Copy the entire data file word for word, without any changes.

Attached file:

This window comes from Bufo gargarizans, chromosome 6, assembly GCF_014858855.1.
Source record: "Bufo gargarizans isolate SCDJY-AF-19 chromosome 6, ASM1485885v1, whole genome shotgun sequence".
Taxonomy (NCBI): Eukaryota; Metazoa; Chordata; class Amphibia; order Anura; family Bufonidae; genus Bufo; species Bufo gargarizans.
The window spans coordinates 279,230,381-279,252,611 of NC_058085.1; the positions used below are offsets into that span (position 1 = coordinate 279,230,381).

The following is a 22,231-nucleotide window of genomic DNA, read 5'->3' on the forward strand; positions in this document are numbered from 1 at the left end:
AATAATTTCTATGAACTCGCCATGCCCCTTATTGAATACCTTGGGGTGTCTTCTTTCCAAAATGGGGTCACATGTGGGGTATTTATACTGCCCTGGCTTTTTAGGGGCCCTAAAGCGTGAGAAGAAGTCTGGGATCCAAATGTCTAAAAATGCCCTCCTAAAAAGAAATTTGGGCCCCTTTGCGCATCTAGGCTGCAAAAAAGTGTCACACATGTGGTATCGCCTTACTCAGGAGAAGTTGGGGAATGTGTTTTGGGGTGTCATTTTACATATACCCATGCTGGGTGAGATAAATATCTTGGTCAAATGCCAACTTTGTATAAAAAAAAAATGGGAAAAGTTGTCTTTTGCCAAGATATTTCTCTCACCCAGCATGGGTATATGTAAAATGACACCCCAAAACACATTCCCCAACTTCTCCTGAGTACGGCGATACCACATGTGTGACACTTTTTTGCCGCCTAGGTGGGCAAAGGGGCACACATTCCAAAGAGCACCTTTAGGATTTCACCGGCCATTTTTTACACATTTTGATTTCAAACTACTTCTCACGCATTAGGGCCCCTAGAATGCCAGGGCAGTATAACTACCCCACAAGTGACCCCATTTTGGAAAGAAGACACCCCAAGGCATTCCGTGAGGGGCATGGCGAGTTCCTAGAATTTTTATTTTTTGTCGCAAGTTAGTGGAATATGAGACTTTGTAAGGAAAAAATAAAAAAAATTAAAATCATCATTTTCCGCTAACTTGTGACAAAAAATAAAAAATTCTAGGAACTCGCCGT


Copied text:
This window comes from Bufo gargarizans, chromosome 6, assembly GCF_014858855.1.
Source record: "Bufo gargarizans isolate SCDJY-AF-19 chromosome 6, ASM1485885v1, whole genome shotgun sequence".
Taxonomy (NCBI): Eukaryota; Metazoa; Chordata; class Amphibia; order Anura; family Bufonidae; genus Bufo; species Bufo gargarizans.
The window spans coordinates 279,230,381-279,252,611 of NC_058085.1; the positions used below are offsets into that span (position 1 = coordinate 279,230,381).

The following is a 22,231-nucleotide window of genomic DNA, read 5'->3' on the forward strand; positions in this document are numbered from 1 at the left end:
AATAATTTCTATGAACTCGCCATGCCCCTTATTGAATACCTTGGGGTGTCTTCTTTCCAAAATGGGGTCACATGTGGGGTATTTATACTGCCCTGGCTTTTTAGGGGCCCTAAAGCGTGAGAAGAAGTCTGGGATCCAAATGTCTAAAAATGCCCTCCTAAAAAGAAATTTGGGCCCCTTTGCGCATCTAGGCTGCAAAAAAGTGTCACACATGTGGTATCGCCTTACTCAGGAGAAGTTGGGGAATGTGTTTTGGGGTGTCATTTTACATATACCCATGCTGGGTGAGATAAATATCTTGGTCAAATGCCAACTTTGTATAAAAAAAAAATGGGAAAAGTTGTCTTTTGCCAAGATATTTCTCTCACCCAGCATGGGTATATGTAAAATGACACCCCAAAACACATTCCCCAACTTCTCCTGAGTACGGCGATACCACATGTGTGACACTTTTTTGCCGCCTAGGTGGGCAAAGGGGCACACATTCCAAAGAGCACCTTTAGGATTTCACCGGCCATTTTTTACACATTTTGATTTCAAACTACTTCTCACGCATTAGGGCCCCTAGAATGCCAGGGCAGTATAACTACCCCACAAGTGACCCCATTTTGGAAAGAAGACACCCCAAGGCATTCCGTGAGGGGCATGGCGAGTTCCTAGAATTTTTATTTTTTGTCGCAAGTTAGTGGAATATGAGACTTTGTAAGGAAAAAATAAAAAAAATTAAAATCATCATTTTCCGCTAACTTGTGACAAAAAATAAAAAATTCTAGGAACTCGCCGT